Major League Baseball reportedly made Kerwin Danley the first African American umpire crew chief in league history Wednesday night, according to Ben Walker of the Associated Press.
The 58-year-old Danley made his major league umpiring debut in 1992 as a fill-in and was hired on a full-time basis in 1998.
Danley is a highly accomplished umpire with two World Series and two All-Star Game assignments on his resume. He also umpired the American League Championship Series between the Houston Astros and New York Yankees last season.
Danley's best attribute as an umpire may be his calm demeanor. As Walker noted, Danley is willing to give managers and players some rope, as he has only issued four ejections in the past five seasons.
Before becoming an umpire, Danley was a standout baseball player at San Diego State. The Los Angeles native hit .399 and was named a first-team All-America outfielder in 1983. At SDSU, he was teammates with future San Diego Padres star and Hall of Famer Tony Gwynn.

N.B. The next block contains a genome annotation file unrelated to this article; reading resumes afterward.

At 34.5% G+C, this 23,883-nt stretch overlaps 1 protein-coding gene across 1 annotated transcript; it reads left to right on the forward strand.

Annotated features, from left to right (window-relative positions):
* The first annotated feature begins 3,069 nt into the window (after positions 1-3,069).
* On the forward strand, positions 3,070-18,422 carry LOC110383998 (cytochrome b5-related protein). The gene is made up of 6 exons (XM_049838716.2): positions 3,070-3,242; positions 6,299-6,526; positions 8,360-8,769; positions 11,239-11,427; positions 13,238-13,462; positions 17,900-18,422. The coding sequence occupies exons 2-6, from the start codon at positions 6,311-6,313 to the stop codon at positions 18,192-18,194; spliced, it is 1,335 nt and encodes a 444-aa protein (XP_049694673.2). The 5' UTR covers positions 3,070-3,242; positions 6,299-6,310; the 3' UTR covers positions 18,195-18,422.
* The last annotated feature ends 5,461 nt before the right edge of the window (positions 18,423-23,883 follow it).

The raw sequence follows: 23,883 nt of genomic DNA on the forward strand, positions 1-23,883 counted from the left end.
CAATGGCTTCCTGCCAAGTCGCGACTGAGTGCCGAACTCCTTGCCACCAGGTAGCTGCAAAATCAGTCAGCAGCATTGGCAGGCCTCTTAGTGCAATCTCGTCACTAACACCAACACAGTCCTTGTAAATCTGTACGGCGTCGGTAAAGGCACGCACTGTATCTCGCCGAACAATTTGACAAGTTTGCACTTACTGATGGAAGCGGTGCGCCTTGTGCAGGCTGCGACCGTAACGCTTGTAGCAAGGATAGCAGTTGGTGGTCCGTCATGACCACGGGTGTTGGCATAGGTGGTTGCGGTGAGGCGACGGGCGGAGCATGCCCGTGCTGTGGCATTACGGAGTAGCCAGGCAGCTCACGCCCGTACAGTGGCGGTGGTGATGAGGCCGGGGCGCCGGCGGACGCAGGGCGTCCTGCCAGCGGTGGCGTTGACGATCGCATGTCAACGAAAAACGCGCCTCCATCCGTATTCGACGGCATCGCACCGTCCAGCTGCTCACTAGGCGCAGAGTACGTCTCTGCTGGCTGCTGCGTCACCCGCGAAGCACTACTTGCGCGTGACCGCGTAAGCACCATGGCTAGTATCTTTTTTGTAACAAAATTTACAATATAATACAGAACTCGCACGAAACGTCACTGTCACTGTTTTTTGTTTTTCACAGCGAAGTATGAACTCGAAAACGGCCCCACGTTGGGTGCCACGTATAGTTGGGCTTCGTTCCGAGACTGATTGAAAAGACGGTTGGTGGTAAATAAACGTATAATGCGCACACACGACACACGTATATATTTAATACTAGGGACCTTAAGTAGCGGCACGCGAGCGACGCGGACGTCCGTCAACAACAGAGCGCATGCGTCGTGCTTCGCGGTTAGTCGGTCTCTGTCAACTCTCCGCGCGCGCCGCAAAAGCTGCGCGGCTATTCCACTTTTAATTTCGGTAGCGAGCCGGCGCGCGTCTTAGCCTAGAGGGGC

Danley was selected by his hometown Los Angeles Dodgers in the 12th round of the 1979 MLB draft out of high school, but he attended college rather than signing. Despite his success at SDSU, Danley went undrafted out of college, so he transitioned to umpiring.
Emmett Ashford broke the color barrier for umpires when he called his first major league game in 1966, and there have been "about 10 full-time African American umpires in the majors since," per Walker.